Everyday Semiotics

Sunday, June 29, 2008

Ladies and gentlemen

While still mired in heterosexism (a misogynistic heterosexism at that), "The Decameron" (1353) includes a fair amount of gender bending

Turning first to the recurring character Calandrino, who in IX.3 is convinced by his mischievous friends that he is pregnant. The metanarrative of course is that men do not get pregnant; Calandrino, however, is a dunce and superstitious too, and never guesses any of the jokes played on him, least of all this one. The punchline of the tale is a little inscrutable:
"Alas! It's your fault, Tessa. You always lie on top. I told you how it would be."
I say inscrutable because Calandrino ostensibly refers to a superstition about sexual positions. The question is whether in 12th century Florence such a superstition obtained, or whether Calandrino is inventing his own superstition.

If, in the primitive worldview, femininity is tantamount to homosexuality, then we have a clever tale in II.3. The daughter of the King of England travels in disguise as an Abbot of the church -- for reasons not altogether very clear -- seducing a young Florentine along his/her way to Rome.
the Abbot laid a hand on his chest and began to touch him as girls touch their lovers. This greatly astounded Alessandro, and he began to think the Abbot was a person of unnatural tastes.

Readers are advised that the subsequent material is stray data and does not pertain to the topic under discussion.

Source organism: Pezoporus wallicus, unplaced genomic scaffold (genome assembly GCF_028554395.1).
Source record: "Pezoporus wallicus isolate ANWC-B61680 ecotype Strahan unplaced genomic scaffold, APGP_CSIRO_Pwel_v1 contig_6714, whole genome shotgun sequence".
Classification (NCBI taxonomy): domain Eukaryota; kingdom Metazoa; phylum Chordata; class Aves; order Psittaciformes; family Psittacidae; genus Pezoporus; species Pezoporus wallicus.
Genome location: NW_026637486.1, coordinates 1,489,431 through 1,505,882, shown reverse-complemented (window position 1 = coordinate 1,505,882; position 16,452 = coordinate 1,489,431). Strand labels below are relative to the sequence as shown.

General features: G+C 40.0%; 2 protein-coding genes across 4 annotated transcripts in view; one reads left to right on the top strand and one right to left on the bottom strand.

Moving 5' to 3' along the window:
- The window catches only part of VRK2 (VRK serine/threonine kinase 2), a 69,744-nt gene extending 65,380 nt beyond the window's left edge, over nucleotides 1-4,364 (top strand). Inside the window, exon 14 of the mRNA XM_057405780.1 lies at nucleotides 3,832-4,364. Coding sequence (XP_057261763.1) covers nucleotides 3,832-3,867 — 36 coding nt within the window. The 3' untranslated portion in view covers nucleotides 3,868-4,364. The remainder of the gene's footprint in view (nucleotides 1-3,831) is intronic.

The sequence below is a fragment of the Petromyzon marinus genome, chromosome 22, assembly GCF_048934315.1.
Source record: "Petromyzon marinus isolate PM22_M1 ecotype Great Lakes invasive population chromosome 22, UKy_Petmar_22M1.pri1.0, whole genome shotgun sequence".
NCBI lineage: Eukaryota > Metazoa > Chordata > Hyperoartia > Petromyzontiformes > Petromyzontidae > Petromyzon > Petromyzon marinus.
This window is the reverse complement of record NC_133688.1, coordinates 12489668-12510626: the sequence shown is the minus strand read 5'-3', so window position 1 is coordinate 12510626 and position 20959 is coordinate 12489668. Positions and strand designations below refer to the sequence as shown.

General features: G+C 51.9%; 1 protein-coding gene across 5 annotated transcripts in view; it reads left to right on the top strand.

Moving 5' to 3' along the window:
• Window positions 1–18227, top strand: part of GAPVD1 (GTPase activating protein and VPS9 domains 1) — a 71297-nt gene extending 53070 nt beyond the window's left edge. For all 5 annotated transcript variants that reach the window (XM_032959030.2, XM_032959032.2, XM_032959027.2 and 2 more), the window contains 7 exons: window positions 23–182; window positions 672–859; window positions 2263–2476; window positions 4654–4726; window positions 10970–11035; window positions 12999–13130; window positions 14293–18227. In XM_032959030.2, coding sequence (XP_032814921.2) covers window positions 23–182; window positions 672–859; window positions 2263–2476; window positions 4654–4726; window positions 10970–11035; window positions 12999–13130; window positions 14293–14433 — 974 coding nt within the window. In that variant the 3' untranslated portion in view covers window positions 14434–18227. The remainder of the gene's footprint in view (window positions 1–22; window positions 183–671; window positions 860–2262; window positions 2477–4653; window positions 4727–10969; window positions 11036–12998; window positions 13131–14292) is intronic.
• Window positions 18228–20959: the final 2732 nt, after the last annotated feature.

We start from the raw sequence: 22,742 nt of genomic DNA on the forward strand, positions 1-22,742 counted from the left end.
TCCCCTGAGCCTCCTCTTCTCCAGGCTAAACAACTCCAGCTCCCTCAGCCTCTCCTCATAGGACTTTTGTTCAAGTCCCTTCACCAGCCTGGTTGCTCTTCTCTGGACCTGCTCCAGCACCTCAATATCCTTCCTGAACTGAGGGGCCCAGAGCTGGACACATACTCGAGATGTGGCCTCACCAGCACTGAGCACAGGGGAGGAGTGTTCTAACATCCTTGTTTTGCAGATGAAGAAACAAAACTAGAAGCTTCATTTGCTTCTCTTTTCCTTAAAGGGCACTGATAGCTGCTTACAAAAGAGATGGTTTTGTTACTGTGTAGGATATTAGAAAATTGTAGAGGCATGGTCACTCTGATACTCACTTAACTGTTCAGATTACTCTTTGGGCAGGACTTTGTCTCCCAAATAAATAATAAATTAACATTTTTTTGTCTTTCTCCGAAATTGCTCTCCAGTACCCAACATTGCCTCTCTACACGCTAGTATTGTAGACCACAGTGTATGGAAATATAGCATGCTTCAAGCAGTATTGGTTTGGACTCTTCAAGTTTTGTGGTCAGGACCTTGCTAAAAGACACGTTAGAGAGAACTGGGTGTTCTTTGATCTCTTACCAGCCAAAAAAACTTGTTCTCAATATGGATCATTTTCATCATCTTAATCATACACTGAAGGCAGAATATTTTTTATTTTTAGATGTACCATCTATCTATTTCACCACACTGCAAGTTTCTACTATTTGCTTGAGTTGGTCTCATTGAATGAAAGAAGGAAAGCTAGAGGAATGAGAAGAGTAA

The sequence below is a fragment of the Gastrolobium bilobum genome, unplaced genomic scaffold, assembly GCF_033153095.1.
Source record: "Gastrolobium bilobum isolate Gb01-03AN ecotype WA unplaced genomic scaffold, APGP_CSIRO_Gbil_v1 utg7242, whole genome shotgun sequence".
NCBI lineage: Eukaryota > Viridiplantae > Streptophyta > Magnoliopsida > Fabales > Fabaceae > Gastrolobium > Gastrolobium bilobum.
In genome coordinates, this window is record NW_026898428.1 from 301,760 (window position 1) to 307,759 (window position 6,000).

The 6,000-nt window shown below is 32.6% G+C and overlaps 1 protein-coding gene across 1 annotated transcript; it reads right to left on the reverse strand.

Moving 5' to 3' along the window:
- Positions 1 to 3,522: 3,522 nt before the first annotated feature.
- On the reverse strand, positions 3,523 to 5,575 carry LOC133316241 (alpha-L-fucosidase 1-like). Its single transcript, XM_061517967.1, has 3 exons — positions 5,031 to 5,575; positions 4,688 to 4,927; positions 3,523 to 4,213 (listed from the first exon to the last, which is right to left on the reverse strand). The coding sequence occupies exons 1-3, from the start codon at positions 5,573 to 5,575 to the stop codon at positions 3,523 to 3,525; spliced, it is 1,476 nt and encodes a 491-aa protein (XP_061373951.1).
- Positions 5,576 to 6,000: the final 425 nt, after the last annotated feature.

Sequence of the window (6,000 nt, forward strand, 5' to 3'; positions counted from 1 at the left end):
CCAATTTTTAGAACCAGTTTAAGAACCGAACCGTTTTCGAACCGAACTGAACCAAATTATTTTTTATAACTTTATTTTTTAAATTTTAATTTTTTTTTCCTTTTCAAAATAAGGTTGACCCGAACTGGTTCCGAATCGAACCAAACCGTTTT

[...]
Alessandro laid his hand on the Abbot's chest, and found two round, firm, delicate woman's breasts, as if carved out of ivory. When he touched them and realized the Abbot was a woman, he stayed for no further invitation
Zinerva passes as a man to regain her husband's trust and restore her own honor in II.9, ultimately bearing her breasts to end the charade.

The bearing of breasts as a declaratory statement has a third counterpoint in II.8 where a lady tears open her dress and accuses the Count of Antwerp of trying to rape her.

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Saturday, June 21, 2008

Effective dreaming

Science fiction at its best deals with new possibilities and their attendant ethical dilemmas. Ursula K. LeGuin’s “The Lathe of Heaven” (1971) makes the former its focus, and sagely avoids providing answers to the latter.

George Orr’s unconscious mind has the ability to change the world. Dr. William Haber attempts through hypnotic suggestion to harness this power and make the world a better place: one free of war, pollution, overpopulation.

But Orr is a reluctant instrument. He knows when something’s been changed, and remembers the way things used to be. And moreover he is at heart a fairly negative person. Remedying overpopulation for him means letting loose a decimating plague; ending war among the nations means pitting Earth against hostile aliens.

The ethical dilemma raised is, naturally: If a human were to have the power to change reality, should he?

The best analogy Orr can come up with is on pages 140-1, when he asks whether a person with the ability to save someone from a poisonous snakebite should do so if it’s possible that someone could go on to commit murder. Take this to its logical extent -- factor in the butterfly effect -- and the conclusion must be that it is better for everyone not to act at all, in any situation.

As a fictional character, Orr is of course himself the analogy for the unforeseen consequences of everyday decisions. He is also a cipher (something I’ll be very interested in in the next few posts).